The minuet and trio form, for instance, is enriched by sonata elements; there is the suggestion of a second subject in the main section, and the trio is a development of the first subject and introductory material, while the recapitulation omits the second subject but richly extends and contrapuntally works the first, including a reference to the first movement’s second subject.
Finally, a compressed structure is subtly opened out by the little semiquaver phrases that link many of the paragraphs, giving a sense of freedom and improvisatory leisure.
The finale is certainly one of Bridge’s finest achievements, a fitting conclusion technically and emotionally to a great work. Typically its rondo form is of the utmost simplicity: A-B-A-B-A, which allows the two principle subjects of the first movement to be worked into the transition to the final rondo statement without overburdening the structure. This brief return to the darker forces of the work’s opening renders the rondo theme’s final winging development the more impressive in its spiritual courage.
Brindisi String Quartet
The London-based Brindisi Quartet was formed at Aldeburgh in 1984.
Already an established name with listeners to BBC Radio 3, they are increasingly well known on the continent through their frequent overseas visits. Their growing reputation as one of Britain’s most exciting string quartets has led to many festival appearances, including Aldeburgh, where their close association resulted in a residency in 1990.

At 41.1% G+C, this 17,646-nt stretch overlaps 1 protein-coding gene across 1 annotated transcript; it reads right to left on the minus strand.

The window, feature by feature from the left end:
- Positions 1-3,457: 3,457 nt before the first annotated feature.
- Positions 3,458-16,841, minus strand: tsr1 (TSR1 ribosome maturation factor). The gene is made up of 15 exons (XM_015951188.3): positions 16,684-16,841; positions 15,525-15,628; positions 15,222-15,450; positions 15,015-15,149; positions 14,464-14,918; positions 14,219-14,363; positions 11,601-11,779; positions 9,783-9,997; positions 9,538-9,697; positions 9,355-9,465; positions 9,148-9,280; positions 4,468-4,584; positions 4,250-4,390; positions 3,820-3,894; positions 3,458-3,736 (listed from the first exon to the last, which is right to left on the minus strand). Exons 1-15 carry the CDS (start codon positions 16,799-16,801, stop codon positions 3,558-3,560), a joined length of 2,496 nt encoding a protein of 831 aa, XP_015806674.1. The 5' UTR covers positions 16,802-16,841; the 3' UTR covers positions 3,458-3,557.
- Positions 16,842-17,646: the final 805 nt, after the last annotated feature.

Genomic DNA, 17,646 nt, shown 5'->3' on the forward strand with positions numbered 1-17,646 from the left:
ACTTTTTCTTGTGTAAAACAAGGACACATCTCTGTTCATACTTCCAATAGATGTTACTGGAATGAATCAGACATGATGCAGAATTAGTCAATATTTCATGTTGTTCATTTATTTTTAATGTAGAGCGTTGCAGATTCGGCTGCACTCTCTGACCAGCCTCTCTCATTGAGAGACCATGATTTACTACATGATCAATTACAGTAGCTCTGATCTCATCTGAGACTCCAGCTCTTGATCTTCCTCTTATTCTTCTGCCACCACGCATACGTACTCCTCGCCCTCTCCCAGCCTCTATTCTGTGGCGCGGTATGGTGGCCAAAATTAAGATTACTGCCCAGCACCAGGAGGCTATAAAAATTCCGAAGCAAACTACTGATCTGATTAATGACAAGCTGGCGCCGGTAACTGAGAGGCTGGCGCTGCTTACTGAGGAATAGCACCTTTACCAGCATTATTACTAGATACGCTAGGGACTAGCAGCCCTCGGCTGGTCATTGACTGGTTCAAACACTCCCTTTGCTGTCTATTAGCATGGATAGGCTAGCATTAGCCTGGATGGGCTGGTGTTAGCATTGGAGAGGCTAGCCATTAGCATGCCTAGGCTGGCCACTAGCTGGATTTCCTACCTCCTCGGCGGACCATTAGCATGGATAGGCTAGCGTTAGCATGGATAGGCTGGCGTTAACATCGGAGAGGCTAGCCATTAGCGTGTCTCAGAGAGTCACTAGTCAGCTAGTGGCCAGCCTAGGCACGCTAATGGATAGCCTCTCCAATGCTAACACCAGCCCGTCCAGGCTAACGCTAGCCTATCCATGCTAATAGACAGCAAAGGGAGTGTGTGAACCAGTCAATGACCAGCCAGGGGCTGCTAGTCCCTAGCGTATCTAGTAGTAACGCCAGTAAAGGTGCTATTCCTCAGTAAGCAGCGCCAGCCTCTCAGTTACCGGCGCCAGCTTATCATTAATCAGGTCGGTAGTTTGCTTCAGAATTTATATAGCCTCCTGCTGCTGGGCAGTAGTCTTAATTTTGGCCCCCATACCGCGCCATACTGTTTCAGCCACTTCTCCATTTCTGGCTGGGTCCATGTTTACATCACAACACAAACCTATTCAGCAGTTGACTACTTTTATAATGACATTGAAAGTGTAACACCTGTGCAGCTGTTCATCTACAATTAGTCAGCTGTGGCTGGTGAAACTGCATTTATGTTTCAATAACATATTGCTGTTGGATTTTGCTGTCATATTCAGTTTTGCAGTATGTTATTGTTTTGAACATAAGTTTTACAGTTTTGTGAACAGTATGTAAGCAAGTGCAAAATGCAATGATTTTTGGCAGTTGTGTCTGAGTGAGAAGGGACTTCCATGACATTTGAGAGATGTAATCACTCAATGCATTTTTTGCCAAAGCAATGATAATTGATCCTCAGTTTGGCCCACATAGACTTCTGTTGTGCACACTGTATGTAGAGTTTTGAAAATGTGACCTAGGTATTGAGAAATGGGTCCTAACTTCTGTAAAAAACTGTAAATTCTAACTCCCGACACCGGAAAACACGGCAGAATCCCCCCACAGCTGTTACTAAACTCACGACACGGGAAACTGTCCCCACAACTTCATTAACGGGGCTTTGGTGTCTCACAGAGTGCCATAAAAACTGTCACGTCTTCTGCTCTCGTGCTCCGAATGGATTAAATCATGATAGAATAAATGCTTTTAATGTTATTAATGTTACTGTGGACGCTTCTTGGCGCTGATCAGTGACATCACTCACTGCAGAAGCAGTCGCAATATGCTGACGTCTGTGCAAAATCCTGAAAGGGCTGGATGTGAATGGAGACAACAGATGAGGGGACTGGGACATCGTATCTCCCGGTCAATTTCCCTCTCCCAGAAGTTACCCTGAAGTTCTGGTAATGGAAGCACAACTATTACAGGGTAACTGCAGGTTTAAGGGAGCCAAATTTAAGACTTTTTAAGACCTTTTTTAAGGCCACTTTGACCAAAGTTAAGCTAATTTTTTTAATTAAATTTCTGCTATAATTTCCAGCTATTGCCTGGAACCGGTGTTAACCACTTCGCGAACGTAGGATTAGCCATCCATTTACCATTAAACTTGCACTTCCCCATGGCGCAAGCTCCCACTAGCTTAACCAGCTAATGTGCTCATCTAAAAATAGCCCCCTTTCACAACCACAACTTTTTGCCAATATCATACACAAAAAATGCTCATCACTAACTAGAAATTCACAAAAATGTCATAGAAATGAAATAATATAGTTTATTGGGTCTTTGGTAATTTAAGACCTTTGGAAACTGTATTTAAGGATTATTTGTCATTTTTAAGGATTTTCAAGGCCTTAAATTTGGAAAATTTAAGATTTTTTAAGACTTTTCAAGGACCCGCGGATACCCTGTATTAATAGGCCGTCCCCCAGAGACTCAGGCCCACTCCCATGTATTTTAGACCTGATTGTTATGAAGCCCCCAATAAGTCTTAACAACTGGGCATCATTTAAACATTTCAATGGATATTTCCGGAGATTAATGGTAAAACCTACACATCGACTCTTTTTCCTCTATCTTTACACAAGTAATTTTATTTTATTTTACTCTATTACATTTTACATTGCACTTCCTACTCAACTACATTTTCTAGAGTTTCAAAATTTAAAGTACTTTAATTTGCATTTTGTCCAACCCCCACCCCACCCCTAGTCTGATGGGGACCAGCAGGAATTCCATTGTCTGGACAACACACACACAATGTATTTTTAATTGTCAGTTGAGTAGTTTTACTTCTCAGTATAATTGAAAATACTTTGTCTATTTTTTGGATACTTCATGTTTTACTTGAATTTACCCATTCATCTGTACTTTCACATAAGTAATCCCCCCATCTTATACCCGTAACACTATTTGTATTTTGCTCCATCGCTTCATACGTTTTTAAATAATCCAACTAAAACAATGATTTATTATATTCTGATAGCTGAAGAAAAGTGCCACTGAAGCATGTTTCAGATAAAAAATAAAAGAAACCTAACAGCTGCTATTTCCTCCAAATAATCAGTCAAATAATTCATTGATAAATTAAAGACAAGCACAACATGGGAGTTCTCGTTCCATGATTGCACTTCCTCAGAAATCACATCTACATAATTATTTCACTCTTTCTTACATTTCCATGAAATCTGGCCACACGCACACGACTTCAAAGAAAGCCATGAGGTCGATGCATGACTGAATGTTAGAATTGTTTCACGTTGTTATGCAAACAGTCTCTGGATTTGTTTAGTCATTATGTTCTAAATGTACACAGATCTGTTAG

Whilst firmly rooted in the classical tradition, they are committed to exploring contemporary music and have had a number of works written for them by leading composers.
Frank Bridge – String Quartet No. 2 in G Minor
- Allegro ben moderato – 9:18
- Allegro vivo – andante con moto – 6:07
- Molto adagio – allegro vivace – 8:35
Frank Bridge – String Quartet No. 4
- Allegro energico – 10:32
- Quasi minuetto – 4:17
- Adagio ma non troppo – allegro con brio – 6:23
Alas, it appears the Brindisi String Quartet is no longer together (this recording was 30 years ago for Pete’s Sake!) – but at least we still have them rockin’ that 1986 photo! I wish the recording was better… recorded and not so muddled – and I really wish those liner notes above weren’t so long and BORING!